I worked hard in my youth, always doing my share of the work, and still do.  I keep reminding myself to be a witness and stay neutral.  There are also some very talented, bright and passionate youth out there.  I notice, though, a gap between the two extremes and I know better not to judge or respond emotionally, but I can’t help question.  Another week passes, and there goes yet one more youth – quitting or being fired.  I must ask . . . is there a blessing in disguise here?  Perhaps. 

Below is the OSHO story I mentioned earlier.  I hope you enjoy it as much as I do!

OSHO Parable

I remember years ago reading a wonderful story from OSHO about Blessings in Disguise. It really struck me as truth and a great example of the ultimate in allowing and not being attached to outcomes. The opposites of good and bad meld together when we are being neutral and open to all possibilities. Click to read more!

Here is the OSHO story I mentioned earlier. I hope you enjoy it as much as I do!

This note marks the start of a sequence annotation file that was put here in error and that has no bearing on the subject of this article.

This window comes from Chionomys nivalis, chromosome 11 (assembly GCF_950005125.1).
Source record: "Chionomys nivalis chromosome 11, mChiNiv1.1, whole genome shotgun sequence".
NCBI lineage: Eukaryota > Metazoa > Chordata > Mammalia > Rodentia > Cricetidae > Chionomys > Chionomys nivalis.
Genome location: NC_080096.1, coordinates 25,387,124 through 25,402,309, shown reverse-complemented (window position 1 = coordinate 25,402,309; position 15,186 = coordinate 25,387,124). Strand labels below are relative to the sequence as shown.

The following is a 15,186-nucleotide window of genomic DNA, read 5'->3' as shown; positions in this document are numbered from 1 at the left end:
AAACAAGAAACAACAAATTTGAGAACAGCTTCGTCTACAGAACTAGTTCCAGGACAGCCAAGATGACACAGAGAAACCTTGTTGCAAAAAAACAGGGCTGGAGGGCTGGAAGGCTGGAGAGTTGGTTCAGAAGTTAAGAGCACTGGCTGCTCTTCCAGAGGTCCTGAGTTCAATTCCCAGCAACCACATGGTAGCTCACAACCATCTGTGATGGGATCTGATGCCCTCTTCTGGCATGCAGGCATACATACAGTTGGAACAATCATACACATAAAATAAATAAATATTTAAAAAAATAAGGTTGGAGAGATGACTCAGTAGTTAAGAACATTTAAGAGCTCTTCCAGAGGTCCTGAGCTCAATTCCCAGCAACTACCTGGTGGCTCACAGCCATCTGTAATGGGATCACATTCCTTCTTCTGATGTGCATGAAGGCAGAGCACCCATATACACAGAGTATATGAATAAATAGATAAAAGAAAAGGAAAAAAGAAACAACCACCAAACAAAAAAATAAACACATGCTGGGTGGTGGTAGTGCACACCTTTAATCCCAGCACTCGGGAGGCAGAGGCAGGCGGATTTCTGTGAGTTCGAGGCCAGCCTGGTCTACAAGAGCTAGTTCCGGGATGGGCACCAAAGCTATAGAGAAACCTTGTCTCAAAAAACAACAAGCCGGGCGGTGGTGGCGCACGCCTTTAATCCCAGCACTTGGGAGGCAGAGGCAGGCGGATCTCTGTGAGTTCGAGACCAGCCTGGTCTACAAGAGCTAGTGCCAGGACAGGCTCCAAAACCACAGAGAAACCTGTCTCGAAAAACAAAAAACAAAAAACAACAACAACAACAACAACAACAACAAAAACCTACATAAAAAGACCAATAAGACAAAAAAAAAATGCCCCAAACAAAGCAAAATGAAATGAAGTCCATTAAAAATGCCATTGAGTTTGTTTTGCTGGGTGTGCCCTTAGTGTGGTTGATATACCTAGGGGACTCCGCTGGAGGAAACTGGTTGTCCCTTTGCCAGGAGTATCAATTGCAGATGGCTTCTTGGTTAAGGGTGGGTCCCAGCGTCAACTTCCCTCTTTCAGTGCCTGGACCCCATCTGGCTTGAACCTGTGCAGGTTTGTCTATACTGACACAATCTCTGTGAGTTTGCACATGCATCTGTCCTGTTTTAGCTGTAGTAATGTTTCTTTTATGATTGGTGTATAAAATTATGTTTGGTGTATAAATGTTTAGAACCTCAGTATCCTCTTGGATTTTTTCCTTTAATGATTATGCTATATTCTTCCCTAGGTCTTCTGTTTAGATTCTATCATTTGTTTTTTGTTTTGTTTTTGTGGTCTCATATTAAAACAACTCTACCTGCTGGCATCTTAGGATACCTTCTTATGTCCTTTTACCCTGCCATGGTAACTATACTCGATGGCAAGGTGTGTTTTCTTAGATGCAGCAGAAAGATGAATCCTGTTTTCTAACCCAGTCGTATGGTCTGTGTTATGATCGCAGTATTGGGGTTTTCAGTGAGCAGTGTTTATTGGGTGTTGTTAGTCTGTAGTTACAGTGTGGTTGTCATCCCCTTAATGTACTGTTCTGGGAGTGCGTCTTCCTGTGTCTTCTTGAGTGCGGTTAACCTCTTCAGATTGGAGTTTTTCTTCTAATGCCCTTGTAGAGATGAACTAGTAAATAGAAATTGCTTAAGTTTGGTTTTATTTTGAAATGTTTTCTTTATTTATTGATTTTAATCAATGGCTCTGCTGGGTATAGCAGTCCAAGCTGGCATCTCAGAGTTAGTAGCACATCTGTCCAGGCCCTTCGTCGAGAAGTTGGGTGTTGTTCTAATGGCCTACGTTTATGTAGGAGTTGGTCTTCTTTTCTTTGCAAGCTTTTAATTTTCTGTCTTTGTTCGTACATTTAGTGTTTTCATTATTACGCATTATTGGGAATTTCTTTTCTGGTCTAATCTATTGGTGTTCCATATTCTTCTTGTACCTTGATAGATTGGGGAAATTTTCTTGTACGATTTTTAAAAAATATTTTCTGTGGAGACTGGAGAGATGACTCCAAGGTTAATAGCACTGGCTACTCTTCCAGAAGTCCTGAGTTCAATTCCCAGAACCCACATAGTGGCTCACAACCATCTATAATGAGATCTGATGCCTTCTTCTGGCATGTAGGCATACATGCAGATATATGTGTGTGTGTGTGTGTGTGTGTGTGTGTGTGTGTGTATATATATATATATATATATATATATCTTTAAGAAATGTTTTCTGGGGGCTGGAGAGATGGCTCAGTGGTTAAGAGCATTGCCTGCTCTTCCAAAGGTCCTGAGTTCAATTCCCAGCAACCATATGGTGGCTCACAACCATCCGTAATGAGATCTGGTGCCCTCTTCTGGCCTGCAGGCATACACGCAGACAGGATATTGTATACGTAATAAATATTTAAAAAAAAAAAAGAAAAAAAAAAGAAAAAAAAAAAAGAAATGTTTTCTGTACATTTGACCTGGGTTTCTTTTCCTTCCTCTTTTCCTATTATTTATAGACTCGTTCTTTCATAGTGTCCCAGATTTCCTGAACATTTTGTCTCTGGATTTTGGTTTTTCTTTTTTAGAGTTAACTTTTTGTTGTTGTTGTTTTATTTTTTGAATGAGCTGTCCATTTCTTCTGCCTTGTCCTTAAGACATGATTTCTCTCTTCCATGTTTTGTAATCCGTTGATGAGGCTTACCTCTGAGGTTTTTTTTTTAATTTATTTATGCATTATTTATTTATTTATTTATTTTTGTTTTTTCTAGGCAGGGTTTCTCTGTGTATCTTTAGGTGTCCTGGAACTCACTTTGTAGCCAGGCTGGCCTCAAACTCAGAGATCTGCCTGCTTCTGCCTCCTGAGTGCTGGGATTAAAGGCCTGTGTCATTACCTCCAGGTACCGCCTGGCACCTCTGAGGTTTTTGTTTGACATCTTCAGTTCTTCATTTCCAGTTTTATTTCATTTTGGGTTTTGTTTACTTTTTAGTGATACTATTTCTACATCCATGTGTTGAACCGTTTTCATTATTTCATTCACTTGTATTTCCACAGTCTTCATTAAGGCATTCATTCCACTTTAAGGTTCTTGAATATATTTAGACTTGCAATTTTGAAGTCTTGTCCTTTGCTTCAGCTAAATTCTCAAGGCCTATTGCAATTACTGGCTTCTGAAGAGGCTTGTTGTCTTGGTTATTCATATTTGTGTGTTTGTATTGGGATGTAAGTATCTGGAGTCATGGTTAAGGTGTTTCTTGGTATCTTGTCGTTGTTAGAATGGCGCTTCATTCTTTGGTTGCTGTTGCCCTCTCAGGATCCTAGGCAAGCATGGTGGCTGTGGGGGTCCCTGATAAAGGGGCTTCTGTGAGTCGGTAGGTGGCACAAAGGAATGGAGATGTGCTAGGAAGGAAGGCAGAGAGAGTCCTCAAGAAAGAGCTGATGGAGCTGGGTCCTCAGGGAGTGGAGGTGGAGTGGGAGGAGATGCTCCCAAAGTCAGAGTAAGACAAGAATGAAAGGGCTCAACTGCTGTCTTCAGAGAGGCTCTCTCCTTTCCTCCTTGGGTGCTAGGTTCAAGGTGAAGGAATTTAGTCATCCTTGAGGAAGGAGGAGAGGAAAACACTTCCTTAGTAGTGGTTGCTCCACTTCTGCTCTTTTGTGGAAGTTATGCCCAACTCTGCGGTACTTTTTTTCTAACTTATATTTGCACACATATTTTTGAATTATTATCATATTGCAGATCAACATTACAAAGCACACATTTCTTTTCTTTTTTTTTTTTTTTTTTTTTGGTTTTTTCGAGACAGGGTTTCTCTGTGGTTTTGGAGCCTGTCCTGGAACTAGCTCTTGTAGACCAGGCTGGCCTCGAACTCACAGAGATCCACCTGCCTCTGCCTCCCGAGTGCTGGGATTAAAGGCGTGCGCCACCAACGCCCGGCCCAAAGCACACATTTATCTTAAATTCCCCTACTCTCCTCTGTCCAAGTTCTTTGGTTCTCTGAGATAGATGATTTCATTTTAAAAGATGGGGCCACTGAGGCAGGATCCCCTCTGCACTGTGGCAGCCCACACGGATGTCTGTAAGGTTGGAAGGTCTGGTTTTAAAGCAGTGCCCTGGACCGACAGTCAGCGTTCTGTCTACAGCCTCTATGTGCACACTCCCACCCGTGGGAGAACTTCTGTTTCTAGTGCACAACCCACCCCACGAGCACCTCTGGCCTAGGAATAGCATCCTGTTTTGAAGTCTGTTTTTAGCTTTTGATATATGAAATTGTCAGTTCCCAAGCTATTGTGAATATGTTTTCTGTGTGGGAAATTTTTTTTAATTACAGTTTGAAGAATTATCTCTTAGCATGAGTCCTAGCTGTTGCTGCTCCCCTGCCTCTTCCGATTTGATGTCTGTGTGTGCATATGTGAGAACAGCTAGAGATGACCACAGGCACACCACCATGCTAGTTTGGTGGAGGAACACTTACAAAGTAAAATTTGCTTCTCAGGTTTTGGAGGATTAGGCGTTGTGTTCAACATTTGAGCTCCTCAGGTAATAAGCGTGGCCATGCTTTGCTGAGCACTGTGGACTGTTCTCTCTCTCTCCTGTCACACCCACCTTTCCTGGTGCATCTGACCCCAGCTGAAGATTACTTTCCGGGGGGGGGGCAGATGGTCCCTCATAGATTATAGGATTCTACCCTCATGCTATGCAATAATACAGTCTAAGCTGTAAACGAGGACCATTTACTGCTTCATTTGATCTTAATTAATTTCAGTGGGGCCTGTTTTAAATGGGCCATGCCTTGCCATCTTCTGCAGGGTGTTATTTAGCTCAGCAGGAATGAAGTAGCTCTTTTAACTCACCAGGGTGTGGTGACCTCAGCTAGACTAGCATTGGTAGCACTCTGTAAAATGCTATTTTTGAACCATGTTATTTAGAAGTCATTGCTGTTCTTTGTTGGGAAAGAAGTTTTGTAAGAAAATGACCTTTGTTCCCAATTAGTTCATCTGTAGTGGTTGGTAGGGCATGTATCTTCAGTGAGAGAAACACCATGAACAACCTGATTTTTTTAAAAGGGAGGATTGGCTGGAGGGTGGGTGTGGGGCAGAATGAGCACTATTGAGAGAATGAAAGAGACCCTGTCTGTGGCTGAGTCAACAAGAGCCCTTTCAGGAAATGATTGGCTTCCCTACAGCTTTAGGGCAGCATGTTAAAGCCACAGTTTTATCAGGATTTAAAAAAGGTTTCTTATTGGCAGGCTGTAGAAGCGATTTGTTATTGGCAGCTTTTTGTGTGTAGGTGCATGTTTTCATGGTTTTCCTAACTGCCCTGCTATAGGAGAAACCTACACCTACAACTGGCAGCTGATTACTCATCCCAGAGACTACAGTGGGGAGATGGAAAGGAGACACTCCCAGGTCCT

A man had a very beautiful horse, and the horse was so rare that even emperors had asked the man to sell it–whatsoever the price–but he refused. Then one morning he found that the horse had been stolen.

The whole village gathered to sympathize, and they said, “How unfortunate! You could have got a fortune–people were offering so much. You were stubborn and you were stupid. Now the horse is stolen.”

But the old man laughed; he said, “Don’t talk nonsense! Only say that the horse is no more in the stable. Let the future come, then we will see.”

And it happened that after fifteen days the horse came back, and not only alone–it brought a dozen wild horses with it from the forest. The whole village gathered, and they said, “The old man was right! His horse is back and has brought twelve beautiful horses with him. Now he can earn as much money as he wants.” They went to the man and they said, “Sorry. We could not understand the future and the ways of god, but you are great! You knew something about it; you have some
glimpse of the future.”